As the lead developer for the National Earthquake Alerts Centre, I am responsible for software systems that produce, store and disseminate information associated with earthquakes and other seismic events. I have:
A fixed-term position at the High Resolution Plant Phenomics Centre developing software for agriculture and plant science. My main focus was developing infrastructure to exploit time series data gathered from sensor networks:
Most of this work was integrated into an existing web application built on a Linux+Apache+SQLite+PHP stack. I also contributed to other projects, including a REST microservice built in Java/Spring and deployed using Docker.
Teaching and marking for undergraduate classes in: Introduction to Mathematical Thinking, Advanced Mathematics and Applications, Black Holes and Cosmology
Design and full-stack development of web applications & administration of associated systems and databases.
Many of these applications were business systems that interfaced with older proprietary software; so I became proficient in systems integration and data munging/wrangling/ETL.
I was also involved in developing simple deployment architecture and scheduled processing/reporting/backup tasks; so I have extensive experience using shell scripts, cron jobs and daemons to automate systems.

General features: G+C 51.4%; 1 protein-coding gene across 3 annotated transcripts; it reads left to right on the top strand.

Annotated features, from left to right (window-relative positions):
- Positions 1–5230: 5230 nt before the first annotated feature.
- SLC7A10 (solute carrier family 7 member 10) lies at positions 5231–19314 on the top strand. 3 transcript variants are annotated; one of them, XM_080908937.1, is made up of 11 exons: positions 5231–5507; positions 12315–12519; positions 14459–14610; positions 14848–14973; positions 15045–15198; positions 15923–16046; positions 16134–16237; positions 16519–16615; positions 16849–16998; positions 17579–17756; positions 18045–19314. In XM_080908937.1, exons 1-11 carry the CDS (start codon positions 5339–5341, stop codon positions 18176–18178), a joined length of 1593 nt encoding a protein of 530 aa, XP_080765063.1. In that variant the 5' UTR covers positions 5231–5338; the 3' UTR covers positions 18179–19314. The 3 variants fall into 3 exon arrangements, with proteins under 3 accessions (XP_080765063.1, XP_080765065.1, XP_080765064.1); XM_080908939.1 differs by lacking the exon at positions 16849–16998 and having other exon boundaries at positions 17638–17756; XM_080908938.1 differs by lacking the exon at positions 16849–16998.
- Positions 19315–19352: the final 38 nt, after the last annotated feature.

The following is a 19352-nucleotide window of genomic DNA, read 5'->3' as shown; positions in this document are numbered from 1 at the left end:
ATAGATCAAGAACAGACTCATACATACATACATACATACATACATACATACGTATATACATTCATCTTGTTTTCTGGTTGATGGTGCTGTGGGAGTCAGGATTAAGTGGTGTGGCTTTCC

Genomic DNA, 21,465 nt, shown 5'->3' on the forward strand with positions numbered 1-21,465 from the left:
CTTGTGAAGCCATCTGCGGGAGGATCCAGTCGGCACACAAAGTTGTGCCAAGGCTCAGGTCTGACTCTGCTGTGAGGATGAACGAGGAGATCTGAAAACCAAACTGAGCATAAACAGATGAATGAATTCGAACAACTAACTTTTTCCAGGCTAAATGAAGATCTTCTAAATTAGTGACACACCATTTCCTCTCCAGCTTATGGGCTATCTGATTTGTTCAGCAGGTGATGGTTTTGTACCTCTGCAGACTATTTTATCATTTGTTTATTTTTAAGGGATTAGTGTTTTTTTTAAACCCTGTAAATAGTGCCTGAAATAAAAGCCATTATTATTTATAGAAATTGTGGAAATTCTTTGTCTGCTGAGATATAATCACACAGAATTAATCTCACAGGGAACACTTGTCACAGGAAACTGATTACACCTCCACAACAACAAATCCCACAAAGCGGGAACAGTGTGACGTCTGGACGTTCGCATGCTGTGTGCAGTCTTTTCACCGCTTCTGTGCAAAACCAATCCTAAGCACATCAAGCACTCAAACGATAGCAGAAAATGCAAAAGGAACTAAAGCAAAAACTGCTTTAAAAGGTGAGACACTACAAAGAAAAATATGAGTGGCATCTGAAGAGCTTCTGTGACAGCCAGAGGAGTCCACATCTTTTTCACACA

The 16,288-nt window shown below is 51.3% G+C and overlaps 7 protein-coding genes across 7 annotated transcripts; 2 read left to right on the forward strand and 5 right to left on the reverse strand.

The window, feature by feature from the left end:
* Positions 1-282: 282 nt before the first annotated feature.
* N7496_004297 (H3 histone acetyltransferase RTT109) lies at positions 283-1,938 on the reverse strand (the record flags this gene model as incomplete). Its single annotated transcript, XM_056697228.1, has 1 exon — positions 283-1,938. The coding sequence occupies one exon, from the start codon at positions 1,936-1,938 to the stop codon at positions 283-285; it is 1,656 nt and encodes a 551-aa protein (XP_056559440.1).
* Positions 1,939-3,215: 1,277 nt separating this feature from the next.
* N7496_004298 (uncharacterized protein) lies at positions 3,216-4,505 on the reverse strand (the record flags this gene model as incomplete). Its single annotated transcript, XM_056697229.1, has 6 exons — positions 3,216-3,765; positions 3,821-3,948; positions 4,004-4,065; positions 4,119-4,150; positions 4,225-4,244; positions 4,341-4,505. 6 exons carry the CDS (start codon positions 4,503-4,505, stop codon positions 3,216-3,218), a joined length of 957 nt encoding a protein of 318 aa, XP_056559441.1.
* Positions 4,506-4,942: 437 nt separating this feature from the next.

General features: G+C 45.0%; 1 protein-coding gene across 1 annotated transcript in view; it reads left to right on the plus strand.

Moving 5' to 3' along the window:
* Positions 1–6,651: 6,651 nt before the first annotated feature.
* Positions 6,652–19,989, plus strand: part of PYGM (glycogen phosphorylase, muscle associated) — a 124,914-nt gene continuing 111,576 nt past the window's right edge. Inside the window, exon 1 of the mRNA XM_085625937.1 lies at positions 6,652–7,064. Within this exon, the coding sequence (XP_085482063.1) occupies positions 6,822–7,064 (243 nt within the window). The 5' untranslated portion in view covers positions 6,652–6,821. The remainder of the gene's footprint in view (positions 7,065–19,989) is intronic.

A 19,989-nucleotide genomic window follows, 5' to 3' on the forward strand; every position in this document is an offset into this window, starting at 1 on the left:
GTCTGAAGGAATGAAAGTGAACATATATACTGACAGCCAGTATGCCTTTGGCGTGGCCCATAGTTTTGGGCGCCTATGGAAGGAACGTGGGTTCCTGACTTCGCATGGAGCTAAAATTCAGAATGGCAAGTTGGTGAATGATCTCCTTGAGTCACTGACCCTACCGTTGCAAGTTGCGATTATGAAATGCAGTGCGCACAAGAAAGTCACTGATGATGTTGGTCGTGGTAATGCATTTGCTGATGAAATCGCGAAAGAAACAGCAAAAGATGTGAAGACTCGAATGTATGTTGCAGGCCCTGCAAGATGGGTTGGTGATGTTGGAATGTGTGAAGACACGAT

Geometric Flows of Diffeomorphisms
Supervisor: Ben Andrews
Geometric flows hijack what we know about the physics of heat flow to study geometry: by making a mathematical analogy between "spikiness" and heat, we can deform poorly-understood spiky objects to simple smooth ones; and by understanding the mathematical properties of this deformation we can derive new knowledge about the spiky things we started with. In my thesis research, I applied this methodology to a previously unstudied class of flow.
Majors: Mathematics, Physics
Honours Thesis: The Riemannian Penrose Inequality and the Inverse Mean Curvature Flow
Supervisor: Gilbert Weinstein
The universe should weigh at least as much as the biggest black hole it contains, but the mathematical embodiment of this fact (the Penrose Inequality) is remarkably difficult to derive from general relativity: it took until 1999 for even a special case to be proven. This thesis was an exposition of the problem and its solution intended for a slightly less expert audience.
Reading project on the problem of minimal surfaces: if you dip a wonky loop of wire in a bucket of soapy water, what is the shape of the resulting bubble? The techniques developed to study this problem are now ubiquitous in physics and geometry.
Reading project in comparison geometry, the quantitative study of how the familiar relationships of lengths and angles change when we work on a curved surface (or in a curved space).
Numerical investigation of p-adic zeta functions using the mathematical programming language PARI/GP. Culminated in a presentation at the CSIRO Big Day In.